(PAWS) came to visit Calderon Hall

last September 21, 2018.

Held in the lobby from 12 noon through

3pm, the dogs were welcomed by students

and faculty and staff of the UP College of

Medicine and Philippine General Hospital

community looking for a way to de-stress

from a study- and work-filled week.

The project was organized by the

internal affairs committee of UP Medicine

Student Council, composed of Manuel

Luis Borja (Class 2024), Gabriel Roberto

Baybay (Class 2022), and Jose Mayo Viray

(Class 2021), along with Leandro Salazar

(Class 2022), Rausche Blaser Sausa (Class

2023), and Tranquil Matthew Salvador IV

(Class 2023). The event was organized with

the UPCM Office of Faculty and Student

Affairs.

“One of the taglines that our committee

has been using throughout the SY is, ‘MSC

42, here for you’, and that’s exactly what

we wanted to achieve with this project,”

says Luis Borja. “We wanted the student

body to know that their student council is

here to help them relax and destress from

all the toxicity of their academic workload,

and one fun and engaging way to do it, we

thought, was through therapy dogs.”

The furry visitors, which were Dr.

Parker, Dr. Yanyan, Dr. Dongdong, Dr.

Pachuchay, Prof. Jedi, Dr.

Leo, Dr. Argus, and Dr.

Torby, have undergone

rigorous training under

PAWS to become therapy

dogs. Once dog trainees

have undergone and passed

a medical or health test, a

temperament assessment,

and an obedience test, they

graduate to become “doctor

dogs”. PAWS’ dog therapy

program regularly caters

to sick or aged individuals

in hospital wards and

institutions for the aged.

Other advocacies of the

organization include animal

rights and welfare.

Despite class suspension

and rallies on that day,

the makeshift playpen at

Calderon Hall was filled

with people who came to

meet and play with the

dogs. Even clerks, interns,

and PGH Director Dr.

Gerardo Legaspi came for

a visit.

“We do plan on holding

another therapy dogs

session,” says Borja. “We’re

thinking of a bunch of other

options, like bringing it to

the pedia ward in PGH and

RTRing the dogs in med

classes.”

by Iris Ditan

Class 2021

AFTER A YEAR of planning and

preparation, UP Medicine Choir (UP

MedChoir) bagged 4 gold medals and

successfully ended their tour at the recently

concluded 7th Bali International

Choir Festival (BICF 7) held in Indonesia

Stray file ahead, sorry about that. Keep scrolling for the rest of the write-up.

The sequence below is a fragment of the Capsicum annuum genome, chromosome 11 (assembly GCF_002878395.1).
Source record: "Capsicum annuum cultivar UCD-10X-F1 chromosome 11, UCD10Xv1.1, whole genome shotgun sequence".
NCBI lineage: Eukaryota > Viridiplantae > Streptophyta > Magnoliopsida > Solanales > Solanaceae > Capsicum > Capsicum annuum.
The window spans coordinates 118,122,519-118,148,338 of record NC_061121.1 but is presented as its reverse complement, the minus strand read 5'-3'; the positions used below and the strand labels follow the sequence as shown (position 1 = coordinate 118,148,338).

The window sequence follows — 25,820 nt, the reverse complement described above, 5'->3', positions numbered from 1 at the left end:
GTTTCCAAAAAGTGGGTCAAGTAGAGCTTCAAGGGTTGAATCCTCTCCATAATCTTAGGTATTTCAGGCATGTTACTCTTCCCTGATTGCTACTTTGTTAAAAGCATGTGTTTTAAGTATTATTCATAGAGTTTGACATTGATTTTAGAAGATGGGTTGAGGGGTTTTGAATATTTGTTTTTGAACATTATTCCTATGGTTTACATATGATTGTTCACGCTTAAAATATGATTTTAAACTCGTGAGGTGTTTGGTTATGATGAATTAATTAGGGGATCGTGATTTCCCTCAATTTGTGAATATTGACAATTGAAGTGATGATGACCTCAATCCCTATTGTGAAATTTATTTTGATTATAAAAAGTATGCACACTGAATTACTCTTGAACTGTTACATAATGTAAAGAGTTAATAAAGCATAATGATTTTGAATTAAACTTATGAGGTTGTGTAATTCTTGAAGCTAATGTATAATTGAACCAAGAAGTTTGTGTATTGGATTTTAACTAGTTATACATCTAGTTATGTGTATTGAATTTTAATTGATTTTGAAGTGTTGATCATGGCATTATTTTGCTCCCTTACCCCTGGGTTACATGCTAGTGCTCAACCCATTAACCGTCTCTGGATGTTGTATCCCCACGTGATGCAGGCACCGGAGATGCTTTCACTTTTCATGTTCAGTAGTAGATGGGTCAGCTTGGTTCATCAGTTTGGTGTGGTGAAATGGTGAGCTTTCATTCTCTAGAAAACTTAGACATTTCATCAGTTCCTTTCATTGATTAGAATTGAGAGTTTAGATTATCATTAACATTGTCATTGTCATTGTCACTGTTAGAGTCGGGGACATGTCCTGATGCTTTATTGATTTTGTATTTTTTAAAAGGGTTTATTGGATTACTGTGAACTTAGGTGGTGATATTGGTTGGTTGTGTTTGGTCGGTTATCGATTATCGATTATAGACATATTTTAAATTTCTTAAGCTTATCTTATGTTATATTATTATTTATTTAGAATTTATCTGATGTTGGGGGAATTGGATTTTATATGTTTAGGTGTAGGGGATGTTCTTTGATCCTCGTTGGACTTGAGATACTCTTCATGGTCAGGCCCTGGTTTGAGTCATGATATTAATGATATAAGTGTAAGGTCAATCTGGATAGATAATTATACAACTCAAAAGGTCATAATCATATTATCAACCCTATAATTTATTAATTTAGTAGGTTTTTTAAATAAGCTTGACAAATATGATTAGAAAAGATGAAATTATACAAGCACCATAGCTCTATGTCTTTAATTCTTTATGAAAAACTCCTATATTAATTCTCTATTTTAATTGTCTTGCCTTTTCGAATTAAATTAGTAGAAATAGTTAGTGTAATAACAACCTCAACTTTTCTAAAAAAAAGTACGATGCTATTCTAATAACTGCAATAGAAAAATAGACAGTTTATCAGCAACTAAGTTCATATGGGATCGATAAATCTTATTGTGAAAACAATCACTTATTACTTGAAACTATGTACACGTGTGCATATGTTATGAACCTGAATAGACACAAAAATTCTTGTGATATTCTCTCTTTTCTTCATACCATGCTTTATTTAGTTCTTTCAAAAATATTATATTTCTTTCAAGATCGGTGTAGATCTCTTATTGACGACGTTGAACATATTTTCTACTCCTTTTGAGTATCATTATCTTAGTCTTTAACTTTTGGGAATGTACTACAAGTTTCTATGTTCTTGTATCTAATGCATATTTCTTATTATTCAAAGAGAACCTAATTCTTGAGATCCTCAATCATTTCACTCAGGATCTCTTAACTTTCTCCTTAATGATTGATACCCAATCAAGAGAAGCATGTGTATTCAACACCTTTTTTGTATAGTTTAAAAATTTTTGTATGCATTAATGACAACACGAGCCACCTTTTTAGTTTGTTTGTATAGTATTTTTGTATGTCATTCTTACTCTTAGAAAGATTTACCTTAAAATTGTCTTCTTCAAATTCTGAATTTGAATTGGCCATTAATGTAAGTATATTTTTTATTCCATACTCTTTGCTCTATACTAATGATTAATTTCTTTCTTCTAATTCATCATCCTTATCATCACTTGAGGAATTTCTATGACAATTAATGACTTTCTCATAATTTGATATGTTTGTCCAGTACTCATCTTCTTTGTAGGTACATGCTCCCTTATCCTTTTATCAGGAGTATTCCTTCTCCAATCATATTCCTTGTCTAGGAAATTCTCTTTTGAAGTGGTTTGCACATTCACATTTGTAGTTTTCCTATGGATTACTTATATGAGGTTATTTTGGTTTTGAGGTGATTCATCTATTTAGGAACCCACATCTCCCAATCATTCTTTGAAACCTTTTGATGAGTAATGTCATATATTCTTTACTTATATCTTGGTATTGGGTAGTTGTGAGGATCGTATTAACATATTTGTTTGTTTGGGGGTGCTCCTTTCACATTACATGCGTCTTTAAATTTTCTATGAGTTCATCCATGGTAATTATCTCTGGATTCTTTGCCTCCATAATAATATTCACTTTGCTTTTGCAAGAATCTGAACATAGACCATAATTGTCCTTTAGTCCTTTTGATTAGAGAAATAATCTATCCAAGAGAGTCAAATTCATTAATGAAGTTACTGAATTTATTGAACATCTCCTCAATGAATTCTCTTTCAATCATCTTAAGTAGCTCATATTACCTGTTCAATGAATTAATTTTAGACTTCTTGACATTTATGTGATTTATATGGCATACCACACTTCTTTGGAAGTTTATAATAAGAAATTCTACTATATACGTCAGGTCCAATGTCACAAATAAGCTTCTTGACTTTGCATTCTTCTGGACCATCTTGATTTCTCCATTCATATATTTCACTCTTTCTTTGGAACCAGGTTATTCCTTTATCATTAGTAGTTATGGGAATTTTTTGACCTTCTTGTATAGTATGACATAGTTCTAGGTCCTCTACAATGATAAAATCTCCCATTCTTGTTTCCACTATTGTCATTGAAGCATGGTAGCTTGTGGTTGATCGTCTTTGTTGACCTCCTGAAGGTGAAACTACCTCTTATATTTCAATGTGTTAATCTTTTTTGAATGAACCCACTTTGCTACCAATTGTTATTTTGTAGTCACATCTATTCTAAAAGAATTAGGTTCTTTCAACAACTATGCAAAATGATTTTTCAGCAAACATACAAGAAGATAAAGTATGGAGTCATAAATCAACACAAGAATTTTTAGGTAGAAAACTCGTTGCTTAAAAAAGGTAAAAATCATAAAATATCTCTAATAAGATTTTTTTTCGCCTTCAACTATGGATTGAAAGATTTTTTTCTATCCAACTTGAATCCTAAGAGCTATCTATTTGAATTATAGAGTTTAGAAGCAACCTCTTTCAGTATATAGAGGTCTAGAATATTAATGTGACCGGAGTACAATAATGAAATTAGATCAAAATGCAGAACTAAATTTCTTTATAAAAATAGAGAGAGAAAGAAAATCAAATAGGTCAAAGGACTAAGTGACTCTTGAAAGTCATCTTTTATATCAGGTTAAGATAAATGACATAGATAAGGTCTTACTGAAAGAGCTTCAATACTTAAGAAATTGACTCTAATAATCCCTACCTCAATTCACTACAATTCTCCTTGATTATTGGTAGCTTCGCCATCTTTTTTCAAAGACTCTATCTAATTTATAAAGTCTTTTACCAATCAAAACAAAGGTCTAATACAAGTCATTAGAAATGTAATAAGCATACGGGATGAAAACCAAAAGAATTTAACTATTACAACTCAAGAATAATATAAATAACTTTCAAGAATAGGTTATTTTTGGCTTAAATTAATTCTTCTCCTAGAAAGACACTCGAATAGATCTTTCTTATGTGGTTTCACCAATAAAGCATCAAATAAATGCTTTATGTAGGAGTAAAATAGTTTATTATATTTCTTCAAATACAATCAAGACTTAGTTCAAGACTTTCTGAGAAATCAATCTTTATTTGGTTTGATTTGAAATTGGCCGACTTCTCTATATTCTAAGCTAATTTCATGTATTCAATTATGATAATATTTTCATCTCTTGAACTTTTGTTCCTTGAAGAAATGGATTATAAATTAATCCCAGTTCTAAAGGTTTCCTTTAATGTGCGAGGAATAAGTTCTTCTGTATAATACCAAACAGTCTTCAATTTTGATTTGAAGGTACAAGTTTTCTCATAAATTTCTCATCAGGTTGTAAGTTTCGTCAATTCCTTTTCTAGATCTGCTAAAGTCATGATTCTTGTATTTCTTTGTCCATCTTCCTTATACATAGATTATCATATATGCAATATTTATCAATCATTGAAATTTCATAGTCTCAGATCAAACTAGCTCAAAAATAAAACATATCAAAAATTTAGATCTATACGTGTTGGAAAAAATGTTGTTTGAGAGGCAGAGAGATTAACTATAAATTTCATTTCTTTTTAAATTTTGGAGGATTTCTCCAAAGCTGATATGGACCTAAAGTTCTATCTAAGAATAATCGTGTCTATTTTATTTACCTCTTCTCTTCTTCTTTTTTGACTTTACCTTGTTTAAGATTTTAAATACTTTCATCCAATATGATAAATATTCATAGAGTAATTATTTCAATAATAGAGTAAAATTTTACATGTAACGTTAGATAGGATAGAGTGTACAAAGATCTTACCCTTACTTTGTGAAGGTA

last July 23 to 29, 2018.

With 10 participating countries and 146

participating choir or vocal groups, BICF 7

was a massive event that featured concerts,

workshops, and competitions in 16 categories.

UP MedChoir was one of three choir

groups who represented the Philippines,

specifically in the Musica Sacra and Mixed

Youth categories. Their repertoire included

“Abendlied” (arr. Josef Rheinberger),

“Ascendit Deus in jubilatone” (arr. Peter

Philips), and “Ama Namin” (arr. Fidel

Calalang, Jr) for the Musicta Sacra category,

and “Sitivit Anima Mea” (arr. Richard

Burchard), “Benggong” (arr. Ken Steven),

and “Jubilate Deo” (arr. Giovanni Gabrieli)

for the Mixed Youth category.

In each of the category competitions,

the choir sang 2 songs from their repertoire

(Mixed Youth: “Sitivit Anima Mea” and

“Benggong”; Musica Sacra: “Abendlied”

and “Ascendit Deus in jubilatone”). The

choir’s performance in the Mixed Youth

Category Competition, held on the third

day at the Prime Plaza Hotel, earned them

a Gold Medal Level VI award and a spot

in the Mixed Youth Championship, which

was held the next day. Their score (35.45)

placed them a close 2nd after the Mapua

Cardinal Singers, another Philippine choir,

who scored 35.48 in the same competition.

Their performance in the Musica Sacra

Category Competition on the fourth day

at GYK Kuta, with a score of 33.48, also

ensured their advancement to the category’s

championship round as well as a Gold

Medal Level IV award.

Advancement to the championship

round for both categories allowed the choir

to sing all six songs they prepared for the

competitions. In both categories, UP Med-

Choir was awarded a gold medal for their

performances, with scores of 87.37 and

82.67 for the Mixed Youth and Musica Sacra